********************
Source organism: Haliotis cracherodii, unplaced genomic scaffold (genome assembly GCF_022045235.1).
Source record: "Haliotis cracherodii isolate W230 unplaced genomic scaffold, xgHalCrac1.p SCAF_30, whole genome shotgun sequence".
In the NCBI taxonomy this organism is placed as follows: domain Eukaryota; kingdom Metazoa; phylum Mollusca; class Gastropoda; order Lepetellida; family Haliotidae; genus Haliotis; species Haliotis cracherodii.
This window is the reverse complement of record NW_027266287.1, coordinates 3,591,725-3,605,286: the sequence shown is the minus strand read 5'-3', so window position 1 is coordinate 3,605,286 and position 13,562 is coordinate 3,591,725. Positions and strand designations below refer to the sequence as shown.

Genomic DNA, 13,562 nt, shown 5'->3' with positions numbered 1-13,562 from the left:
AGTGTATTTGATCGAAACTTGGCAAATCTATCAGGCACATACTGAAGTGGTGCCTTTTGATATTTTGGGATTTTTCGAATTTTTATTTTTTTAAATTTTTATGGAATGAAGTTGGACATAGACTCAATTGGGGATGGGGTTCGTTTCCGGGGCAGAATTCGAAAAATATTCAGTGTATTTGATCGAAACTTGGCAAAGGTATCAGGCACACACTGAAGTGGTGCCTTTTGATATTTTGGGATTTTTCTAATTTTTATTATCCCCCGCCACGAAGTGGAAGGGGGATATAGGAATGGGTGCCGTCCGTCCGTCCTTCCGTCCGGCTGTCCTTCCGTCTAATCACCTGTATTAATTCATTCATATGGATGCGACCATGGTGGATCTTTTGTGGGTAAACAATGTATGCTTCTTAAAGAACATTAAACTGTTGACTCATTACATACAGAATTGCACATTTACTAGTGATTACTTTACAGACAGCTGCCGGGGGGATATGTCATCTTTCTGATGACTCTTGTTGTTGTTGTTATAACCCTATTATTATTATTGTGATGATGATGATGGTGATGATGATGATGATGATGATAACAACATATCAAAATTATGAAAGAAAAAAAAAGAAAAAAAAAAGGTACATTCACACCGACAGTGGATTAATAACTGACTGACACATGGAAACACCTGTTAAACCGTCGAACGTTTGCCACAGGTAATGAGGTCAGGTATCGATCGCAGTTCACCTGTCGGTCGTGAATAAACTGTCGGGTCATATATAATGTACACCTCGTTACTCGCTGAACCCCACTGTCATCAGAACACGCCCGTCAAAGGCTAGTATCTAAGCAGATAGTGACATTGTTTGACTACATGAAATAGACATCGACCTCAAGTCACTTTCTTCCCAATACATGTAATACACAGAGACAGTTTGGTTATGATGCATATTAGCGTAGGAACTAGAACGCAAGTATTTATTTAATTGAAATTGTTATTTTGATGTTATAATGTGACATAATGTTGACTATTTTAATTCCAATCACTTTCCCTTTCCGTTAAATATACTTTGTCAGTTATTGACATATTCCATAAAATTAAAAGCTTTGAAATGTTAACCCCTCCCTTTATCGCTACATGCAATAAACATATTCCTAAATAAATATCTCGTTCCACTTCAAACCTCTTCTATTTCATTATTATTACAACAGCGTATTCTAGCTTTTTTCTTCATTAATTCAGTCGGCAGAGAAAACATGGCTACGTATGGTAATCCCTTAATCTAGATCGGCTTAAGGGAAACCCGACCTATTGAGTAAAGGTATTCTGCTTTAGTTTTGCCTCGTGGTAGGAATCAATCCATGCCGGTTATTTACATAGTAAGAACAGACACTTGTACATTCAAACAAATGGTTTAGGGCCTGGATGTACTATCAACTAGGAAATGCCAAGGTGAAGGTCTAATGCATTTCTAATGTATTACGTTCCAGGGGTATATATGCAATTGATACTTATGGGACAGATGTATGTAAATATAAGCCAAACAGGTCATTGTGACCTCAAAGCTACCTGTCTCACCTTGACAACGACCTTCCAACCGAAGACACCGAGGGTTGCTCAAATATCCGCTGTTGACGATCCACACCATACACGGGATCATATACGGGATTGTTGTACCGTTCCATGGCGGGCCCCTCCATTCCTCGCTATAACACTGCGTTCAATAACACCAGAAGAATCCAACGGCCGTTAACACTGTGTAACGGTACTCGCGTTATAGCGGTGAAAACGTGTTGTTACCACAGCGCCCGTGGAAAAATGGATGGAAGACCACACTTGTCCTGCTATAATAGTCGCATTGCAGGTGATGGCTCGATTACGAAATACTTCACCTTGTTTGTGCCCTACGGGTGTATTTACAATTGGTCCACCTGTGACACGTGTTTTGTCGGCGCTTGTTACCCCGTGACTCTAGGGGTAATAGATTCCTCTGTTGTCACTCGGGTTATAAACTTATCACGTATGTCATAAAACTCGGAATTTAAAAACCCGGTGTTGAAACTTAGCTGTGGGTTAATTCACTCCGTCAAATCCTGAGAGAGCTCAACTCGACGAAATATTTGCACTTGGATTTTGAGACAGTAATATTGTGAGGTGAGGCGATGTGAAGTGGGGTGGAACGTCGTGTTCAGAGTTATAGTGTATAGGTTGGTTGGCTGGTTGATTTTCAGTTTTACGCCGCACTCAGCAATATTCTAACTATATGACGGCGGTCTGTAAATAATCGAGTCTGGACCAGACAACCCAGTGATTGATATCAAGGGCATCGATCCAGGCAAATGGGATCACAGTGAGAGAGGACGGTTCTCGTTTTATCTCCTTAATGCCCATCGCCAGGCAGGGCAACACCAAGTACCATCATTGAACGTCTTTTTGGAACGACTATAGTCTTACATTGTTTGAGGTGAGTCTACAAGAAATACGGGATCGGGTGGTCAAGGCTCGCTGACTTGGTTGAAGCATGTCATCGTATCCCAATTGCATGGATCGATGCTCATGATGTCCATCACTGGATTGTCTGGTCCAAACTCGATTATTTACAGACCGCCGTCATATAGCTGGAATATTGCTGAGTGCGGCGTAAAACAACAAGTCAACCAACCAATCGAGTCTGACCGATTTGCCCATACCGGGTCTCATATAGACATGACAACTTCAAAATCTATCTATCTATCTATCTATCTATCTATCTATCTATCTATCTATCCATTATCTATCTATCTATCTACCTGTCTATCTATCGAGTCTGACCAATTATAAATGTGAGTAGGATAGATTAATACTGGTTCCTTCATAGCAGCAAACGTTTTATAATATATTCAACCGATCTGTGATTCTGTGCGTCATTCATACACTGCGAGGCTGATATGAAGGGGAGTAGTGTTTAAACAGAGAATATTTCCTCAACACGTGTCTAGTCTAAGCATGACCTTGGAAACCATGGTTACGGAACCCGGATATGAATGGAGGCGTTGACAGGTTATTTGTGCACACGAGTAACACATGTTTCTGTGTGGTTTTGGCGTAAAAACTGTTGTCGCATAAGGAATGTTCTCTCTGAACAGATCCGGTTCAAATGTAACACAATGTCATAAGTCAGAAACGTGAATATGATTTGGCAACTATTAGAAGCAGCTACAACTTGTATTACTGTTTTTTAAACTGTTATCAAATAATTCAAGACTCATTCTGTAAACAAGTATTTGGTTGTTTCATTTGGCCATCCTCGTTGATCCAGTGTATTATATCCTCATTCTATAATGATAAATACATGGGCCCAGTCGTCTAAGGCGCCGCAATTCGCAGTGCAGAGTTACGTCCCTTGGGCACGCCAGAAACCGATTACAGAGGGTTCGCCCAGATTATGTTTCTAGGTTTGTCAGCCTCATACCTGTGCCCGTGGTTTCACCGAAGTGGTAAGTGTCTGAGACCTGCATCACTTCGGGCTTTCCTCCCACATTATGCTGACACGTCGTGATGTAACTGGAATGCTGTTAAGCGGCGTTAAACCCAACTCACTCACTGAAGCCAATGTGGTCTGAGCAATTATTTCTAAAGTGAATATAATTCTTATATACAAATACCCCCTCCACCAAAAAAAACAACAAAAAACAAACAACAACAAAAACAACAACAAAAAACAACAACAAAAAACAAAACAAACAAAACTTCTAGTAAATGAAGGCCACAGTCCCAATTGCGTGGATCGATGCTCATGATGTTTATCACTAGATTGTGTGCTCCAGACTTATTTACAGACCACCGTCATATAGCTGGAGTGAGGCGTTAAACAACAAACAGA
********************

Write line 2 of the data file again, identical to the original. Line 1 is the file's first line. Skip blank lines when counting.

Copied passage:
Source record: "Haliotis cracherodii isolate W230 unplaced genomic scaffold, xgHalCrac1.p SCAF_30, whole genome shotgun sequence".